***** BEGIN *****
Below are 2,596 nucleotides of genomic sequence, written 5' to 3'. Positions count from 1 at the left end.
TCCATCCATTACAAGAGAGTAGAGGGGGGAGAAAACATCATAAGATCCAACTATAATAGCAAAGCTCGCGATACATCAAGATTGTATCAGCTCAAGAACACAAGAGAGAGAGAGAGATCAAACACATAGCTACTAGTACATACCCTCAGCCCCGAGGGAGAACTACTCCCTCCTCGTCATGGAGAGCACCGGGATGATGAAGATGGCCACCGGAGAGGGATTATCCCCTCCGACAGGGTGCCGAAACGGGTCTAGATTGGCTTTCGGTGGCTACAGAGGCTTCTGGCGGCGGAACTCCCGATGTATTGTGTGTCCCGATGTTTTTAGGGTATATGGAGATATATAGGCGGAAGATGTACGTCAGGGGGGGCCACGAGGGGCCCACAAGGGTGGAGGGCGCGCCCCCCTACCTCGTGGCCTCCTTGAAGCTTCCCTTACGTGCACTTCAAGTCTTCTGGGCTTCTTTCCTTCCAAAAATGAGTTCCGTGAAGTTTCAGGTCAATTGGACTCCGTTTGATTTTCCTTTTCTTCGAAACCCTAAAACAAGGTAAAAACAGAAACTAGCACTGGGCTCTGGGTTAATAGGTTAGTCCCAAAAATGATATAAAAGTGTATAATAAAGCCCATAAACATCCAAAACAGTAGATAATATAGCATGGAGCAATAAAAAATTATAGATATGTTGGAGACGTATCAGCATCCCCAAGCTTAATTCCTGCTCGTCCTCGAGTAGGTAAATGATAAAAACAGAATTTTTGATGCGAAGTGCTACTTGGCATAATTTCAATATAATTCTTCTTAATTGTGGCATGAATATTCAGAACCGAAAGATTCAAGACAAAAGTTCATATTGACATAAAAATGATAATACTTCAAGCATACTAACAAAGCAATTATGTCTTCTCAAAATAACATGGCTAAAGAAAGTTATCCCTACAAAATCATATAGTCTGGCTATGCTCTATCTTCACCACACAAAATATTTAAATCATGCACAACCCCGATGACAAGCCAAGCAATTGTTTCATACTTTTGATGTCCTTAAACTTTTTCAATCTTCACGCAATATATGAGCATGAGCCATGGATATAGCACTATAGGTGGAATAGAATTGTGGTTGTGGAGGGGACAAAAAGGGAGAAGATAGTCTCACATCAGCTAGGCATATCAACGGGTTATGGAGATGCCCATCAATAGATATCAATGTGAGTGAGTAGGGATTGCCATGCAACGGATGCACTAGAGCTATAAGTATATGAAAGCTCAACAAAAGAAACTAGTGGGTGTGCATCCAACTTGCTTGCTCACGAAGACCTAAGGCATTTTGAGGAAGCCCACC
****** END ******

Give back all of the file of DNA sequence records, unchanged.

Below are 2,596 nucleotides of genomic sequence, written 5' to 3'. Positions count from 1 at the left end.
TCCATCCATTACAAGAGAGTAGAGGGGGGAGAAAACATCATAAGATCCAACTATAATAGCAAAGCTCGCGATACATCAAGATTGTATCAGCTCAAGAACACAAGAGAGAGAGAGAGATCAAACACATAGCTACTAGTACATACCCTCAGCCCCGAGGGAGAACTACTCCCTCCTCGTCATGGAGAGCACCGGGATGATGAAGATGGCCACCGGAGAGGGATTATCCCCTCCGACAGGGTGCCGAAACGGGTCTAGATTGGCTTTCGGTGGCTACAGAGGCTTCTGGCGGCGGAACTCCCGATGTATTGTGTGTCCCGATGTTTTTAGGGTATATGGAGATATATAGGCGGAAGATGTACGTCAGGGGGGGCCACGAGGGGCCCACAAGGGTGGAGGGCGCGCCCCCCTACCTCGTGGCCTCCTTGAAGCTTCCCTTACGTGCACTTCAAGTCTTCTGGGCTTCTTTCCTTCCAAAAATGAGTTCCGTGAAGTTTCAGGTCAATTGGACTCCGTTTGATTTTCCTTTTCTTCGAAACCCTAAAACAAGGTAAAAACAGAAACTAGCACTGGGCTCTGGGTTAATAGGTTAGTCCCAAAAATGATATAAAAGTGTATAATAAAGCCCATAAACATCCAAAACAGTAGATAATATAGCATGGAGCAATAAAAAATTATAGATATGTTGGAGACGTATCAGCATCCCCAAGCTTAATTCCTGCTCGTCCTCGAGTAGGTAAATGATAAAAACAGAATTTTTGATGCGAAGTGCTACTTGGCATAATTTCAATATAATTCTTCTTAATTGTGGCATGAATATTCAGAACCGAAAGATTCAAGACAAAAGTTCATATTGACATAAAAATGATAATACTTCAAGCATACTAACAAAGCAATTATGTCTTCTCAAAATAACATGGCTAAAGAAAGTTATCCCTACAAAATCATATAGTCTGGCTATGCTCTATCTTCACCACACAAAATATTTAAATCATGCACAACCCCGATGACAAGCCAAGCAATTGTTTCATACTTTTGATGTCCTTAAACTTTTTCAATCTTCACGCAATATATGAGCATGAGCCATGGATATAGCACTATAGGTGGAATAGAATTGTGGTTGTGGAGGGGACAAAAAGGGAGAAGATAGTCTCACATCAGCTAGGCATATCAACGGGTTATGGAGATGCCCATCAATAGATATCAATGTGAGTGAGTAGGGATTGCCATGCAACGGATGCACTAGAGCTATAAGTATATGAAAGCTCAACAAAAGAAACTAGTGGGTGTGCATCCAACTTGCTTGCTCACGAAGACCTAAGGCATTTTGAGGAAGCCCACC